We were so thrilled to learn of Princess Eugenie's pregnancy on Thursday morning – a new royal baby to coo over arriving in early 2021, hurray!
While there is undoubtedly much excitement in the royal household right now, we can imagine that Eugenie, like all mums-to-be, is feeling a mixture of both joy and nerves as she experiences her first pregnancy. It's especially tough for her given that we're living through a global pandemic.
In some ways, the Princess' pregnancy will be different from royals of past years due to new hospital guidelines, but in other ways, namely the care received, things are unchanged and just as safe as ever.
HELLO! spoke to Senior NHS Midwife Marie Louise, author of The Modern Midwife, to find out what Eugenie may experience when expecting during the COVID-19 outbreak.
WATCH: Find out more on Princess Eugenie above
What is the advice for pregnant women during the COVID-19 pandemic?
Marie Louise told us: "Pregnant women are being advised to attend their ante-natal appointments as planned."
"I know that previously some women were quite concerned about potentially going into clinic, but actually, it's far more important that they attend those appointments for the safety of their baby, than it is not attending because they're concerned about catching coronavirus.
"It's important that they go to those clinical areas so they can be fully assessed. The safety measures are all very much in place - the staff are making sure they follow all the recommended guidance and are wearing the PPE."
Princess Eugenie and Jack Brooksbank
In what way might Princess Eugenie's pregnancy be different?
"The biggest thing that can be a concern is partners and the lack of support from family members [due to hospital rules], but I must stress that midwives and doctors are trained professionals – we look after and care for women day in day out.
"Although we're in PPE and things might be slightly changed because of the policies and the appointments we're offering, the skillset remains unchanged.
"I know it's a really anxious time for women and perhaps Eugenie is feeling it, but as a confidence boost, those skillsets are there and readily available. Maternity services are an essential service. Midwives have been pulled in from other areas to make sure our service is strong."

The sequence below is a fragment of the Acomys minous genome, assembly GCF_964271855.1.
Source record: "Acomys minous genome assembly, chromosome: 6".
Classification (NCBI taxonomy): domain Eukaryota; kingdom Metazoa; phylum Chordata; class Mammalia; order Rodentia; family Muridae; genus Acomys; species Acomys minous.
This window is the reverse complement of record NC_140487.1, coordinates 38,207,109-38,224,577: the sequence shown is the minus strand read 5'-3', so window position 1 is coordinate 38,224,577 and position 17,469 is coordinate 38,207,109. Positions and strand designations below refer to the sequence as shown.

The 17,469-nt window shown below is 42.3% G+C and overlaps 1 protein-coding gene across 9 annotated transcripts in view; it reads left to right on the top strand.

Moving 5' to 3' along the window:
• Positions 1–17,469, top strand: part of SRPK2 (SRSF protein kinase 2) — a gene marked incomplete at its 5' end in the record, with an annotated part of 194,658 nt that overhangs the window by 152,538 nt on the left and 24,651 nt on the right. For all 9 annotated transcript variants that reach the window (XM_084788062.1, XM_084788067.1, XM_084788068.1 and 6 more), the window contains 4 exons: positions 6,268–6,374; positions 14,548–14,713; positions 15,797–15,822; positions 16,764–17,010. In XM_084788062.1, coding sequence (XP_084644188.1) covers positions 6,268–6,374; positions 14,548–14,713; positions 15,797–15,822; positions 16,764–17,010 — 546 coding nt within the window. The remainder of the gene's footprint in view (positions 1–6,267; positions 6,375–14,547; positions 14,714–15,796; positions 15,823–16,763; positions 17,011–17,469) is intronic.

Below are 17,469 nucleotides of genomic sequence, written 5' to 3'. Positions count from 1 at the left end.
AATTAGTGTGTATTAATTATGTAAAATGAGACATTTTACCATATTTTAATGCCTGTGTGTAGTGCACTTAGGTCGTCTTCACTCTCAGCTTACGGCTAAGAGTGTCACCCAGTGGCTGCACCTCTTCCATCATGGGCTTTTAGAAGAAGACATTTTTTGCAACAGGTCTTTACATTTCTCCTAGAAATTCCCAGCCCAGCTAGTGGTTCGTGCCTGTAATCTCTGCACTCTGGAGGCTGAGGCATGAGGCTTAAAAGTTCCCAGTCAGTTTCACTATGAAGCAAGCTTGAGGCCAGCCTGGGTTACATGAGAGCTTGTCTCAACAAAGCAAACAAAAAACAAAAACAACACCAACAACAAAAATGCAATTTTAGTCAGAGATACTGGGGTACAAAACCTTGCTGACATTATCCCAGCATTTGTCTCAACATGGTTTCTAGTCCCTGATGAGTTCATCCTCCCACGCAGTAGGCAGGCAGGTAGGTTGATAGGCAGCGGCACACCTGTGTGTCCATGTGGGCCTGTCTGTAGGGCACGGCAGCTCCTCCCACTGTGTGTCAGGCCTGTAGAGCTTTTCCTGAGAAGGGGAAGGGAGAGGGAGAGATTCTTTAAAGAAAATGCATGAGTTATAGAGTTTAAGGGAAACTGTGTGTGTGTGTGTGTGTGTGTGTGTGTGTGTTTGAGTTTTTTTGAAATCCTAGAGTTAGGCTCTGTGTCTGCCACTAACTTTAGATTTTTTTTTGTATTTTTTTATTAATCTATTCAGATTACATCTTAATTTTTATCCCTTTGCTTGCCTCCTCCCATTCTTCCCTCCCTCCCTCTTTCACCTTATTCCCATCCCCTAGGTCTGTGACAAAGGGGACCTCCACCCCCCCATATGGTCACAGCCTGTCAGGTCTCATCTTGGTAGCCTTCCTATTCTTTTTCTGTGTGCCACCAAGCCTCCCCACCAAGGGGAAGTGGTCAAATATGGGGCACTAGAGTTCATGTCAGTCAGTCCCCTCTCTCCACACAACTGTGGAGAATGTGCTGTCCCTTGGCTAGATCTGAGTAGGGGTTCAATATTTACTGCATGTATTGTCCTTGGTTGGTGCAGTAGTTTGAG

If Princess Eugenie has a private midwife, will she have her ante-natal appointments at home or at a clinic?
"Private midwives will tend to come to your home, however, there are clinics that private midwives do run, especially if they work alongside obstetricians.
"However, because of COVID-19, it may well be that the assigned midwife or obstetrician does offer a home service."
The Portland Hospital where Sarah Ferguson gave birth
Will Princess Eugenie have to wear much PPE herself?
"At this moment in time, women are being recommended to wear masks at ante-natal appointments to protect the healthcare provider as well as herself."
Will Princess Eugenie's husband Jack Brooksbank be allowed to her pregnancy scans?
"The advice that is given varies depending on your local area. Some hospitals are very strict still, saying no partners are allowed in at scans at all. Other hospitals are allowing partners in for scans.
"Unfortunately there isn't a national guideline for this. There's no one way that hospitals are behaving when it comes to the rules, regulations and protocol. I've just had a baby myself and I had a private scan. My partner was allowed at both my private scans with PPE.
"When it comes to private services, you're more likely for your partner to be allowed in. But if they've got symptoms of coronavirus, have confirmed coronavirus or they have been in contact with anyone with coronavirus, they will not be allowed."
We're so excited for the new royal baby!
Is Princess Eugenie likely to go for a home or hospital birth during the pandemic?
"It really depends – each woman is assessed on her current health and well-being and her previous health conditions, such as high blood pressure or diabetes.
"If everything is all completely normal, then there's no reason why she won't be able to have a home birth, unless there is any kind of concern about the potential need to transfer into hospital. For example, if there's concern that ambulance services wouldn't be able to get to her in enough time.
"In the height of the pandemic during lockdown, some hospitals weren't recommending home births because they weren't able to provide an emergency service that was quick enough. As things have returned to normal those things have been provided."
Princess Eugenie is expecting a baby in early 2021
What are the current rules with partners being there in labour?
"At the moment, the rules are that all women do have a birth partner once they are in established labour. Established labour means that a woman is 4cms dilated and having regular contractions.
"In the early stage of labour, some women do not have their partner with them, if they've been induced for example. If they stay at home for the early part of labour, they will be with their partner the whole time.
"If Eugenie opts for a home birth, then her partner will be able to be with her the whole time because the midwives will come out to her. A home birth for women considered to be low-risk is actually really safe and is as safe as going into hospital."
Are other visitors allowed at the hospital when the baby arrives?
"Other visitors aren't recommended. I'm not aware of any units across the UK that are allowing other visitors other than birth partners."
Follow Marie Louise on Instagram here